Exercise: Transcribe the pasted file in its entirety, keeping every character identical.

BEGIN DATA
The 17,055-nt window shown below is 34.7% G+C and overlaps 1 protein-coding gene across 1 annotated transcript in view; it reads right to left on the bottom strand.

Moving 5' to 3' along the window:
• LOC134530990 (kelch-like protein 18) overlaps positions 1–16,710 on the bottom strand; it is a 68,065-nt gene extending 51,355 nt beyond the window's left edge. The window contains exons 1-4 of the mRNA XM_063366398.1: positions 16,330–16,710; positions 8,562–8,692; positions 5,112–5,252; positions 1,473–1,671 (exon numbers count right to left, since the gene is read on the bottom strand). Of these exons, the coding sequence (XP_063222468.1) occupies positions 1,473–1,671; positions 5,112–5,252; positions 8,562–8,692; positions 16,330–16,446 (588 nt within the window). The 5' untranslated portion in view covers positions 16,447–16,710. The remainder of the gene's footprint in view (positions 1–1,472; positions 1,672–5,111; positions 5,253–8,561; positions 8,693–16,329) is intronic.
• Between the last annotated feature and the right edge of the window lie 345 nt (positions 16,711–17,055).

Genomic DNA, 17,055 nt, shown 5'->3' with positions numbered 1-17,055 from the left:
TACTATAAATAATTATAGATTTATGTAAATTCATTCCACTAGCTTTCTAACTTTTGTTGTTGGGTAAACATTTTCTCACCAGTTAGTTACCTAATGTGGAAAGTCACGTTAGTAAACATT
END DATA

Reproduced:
The 17,055-nt window shown below is 34.7% G+C and overlaps 1 protein-coding gene across 1 annotated transcript in view; it reads right to left on the bottom strand.

Moving 5' to 3' along the window:
• LOC134530990 (kelch-like protein 18) overlaps positions 1–16,710 on the bottom strand; it is a 68,065-nt gene extending 51,355 nt beyond the window's left edge. The window contains exons 1-4 of the mRNA XM_063366398.1: positions 16,330–16,710; positions 8,562–8,692; positions 5,112–5,252; positions 1,473–1,671 (exon numbers count right to left, since the gene is read on the bottom strand). Of these exons, the coding sequence (XP_063222468.1) occupies positions 1,473–1,671; positions 5,112–5,252; positions 8,562–8,692; positions 16,330–16,446 (588 nt within the window). The 5' untranslated portion in view covers positions 16,447–16,710. The remainder of the gene's footprint in view (positions 1–1,472; positions 1,672–5,111; positions 5,253–8,561; positions 8,693–16,329) is intronic.
• Between the last annotated feature and the right edge of the window lie 345 nt (positions 16,711–17,055).

Genomic DNA, 17,055 nt, shown 5'->3' with positions numbered 1-17,055 from the left:
TACTATAAATAATTATAGATTTATGTAAATTCATTCCACTAGCTTTCTAACTTTTGTTGTTGGGTAAACATTTTCTCACCAGTTAGTTACCTAATGTGGAAAGTCACGTTAGTAAACATT